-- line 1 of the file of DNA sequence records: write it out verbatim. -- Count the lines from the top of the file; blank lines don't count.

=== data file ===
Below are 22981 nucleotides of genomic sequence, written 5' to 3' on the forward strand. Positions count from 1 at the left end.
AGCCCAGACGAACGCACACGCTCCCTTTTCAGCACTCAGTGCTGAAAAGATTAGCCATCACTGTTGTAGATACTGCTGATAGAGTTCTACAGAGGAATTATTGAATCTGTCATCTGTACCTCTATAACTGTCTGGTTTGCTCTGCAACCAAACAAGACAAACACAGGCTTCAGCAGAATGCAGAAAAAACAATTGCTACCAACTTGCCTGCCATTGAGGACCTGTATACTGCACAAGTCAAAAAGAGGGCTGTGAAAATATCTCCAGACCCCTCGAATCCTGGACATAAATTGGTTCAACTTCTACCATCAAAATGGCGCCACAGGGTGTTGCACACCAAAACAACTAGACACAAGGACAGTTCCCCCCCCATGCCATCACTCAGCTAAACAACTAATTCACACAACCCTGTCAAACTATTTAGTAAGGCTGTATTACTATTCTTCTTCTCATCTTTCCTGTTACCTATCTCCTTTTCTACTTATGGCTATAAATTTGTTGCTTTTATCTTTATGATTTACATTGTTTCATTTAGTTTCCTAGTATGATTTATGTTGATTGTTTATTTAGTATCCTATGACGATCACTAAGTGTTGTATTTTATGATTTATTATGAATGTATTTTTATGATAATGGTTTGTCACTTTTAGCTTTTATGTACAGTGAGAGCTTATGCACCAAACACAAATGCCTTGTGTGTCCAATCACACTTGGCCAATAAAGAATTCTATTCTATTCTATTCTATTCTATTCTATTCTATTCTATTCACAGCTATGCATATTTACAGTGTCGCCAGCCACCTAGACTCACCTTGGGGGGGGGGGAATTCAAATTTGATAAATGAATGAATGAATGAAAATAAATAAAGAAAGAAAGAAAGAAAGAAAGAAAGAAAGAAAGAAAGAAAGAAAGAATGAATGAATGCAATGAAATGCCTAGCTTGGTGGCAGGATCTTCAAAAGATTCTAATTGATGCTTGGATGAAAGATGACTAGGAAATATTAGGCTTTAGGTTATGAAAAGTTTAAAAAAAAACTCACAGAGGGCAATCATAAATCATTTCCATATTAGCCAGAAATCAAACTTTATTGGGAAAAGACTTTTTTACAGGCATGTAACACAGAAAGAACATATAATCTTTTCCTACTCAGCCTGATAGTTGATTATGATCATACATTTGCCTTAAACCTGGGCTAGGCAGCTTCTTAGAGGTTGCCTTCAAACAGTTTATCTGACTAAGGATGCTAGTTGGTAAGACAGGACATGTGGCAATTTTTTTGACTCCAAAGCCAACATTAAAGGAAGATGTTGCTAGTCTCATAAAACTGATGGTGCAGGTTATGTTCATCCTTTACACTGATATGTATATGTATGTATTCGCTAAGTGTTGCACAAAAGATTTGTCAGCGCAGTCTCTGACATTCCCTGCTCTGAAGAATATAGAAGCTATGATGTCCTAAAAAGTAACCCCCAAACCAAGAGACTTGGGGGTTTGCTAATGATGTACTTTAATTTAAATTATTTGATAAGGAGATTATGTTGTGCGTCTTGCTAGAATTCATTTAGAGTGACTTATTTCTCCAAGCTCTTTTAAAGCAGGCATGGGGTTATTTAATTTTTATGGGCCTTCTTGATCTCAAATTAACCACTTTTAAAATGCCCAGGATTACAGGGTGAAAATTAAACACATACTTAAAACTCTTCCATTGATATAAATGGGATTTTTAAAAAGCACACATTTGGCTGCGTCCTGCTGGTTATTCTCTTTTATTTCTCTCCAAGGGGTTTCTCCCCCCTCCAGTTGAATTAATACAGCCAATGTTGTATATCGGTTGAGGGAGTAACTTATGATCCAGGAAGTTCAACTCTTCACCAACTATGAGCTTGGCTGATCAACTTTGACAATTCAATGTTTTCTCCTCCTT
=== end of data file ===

Below are 22981 nucleotides of genomic sequence, written 5' to 3' on the forward strand. Positions count from 1 at the left end.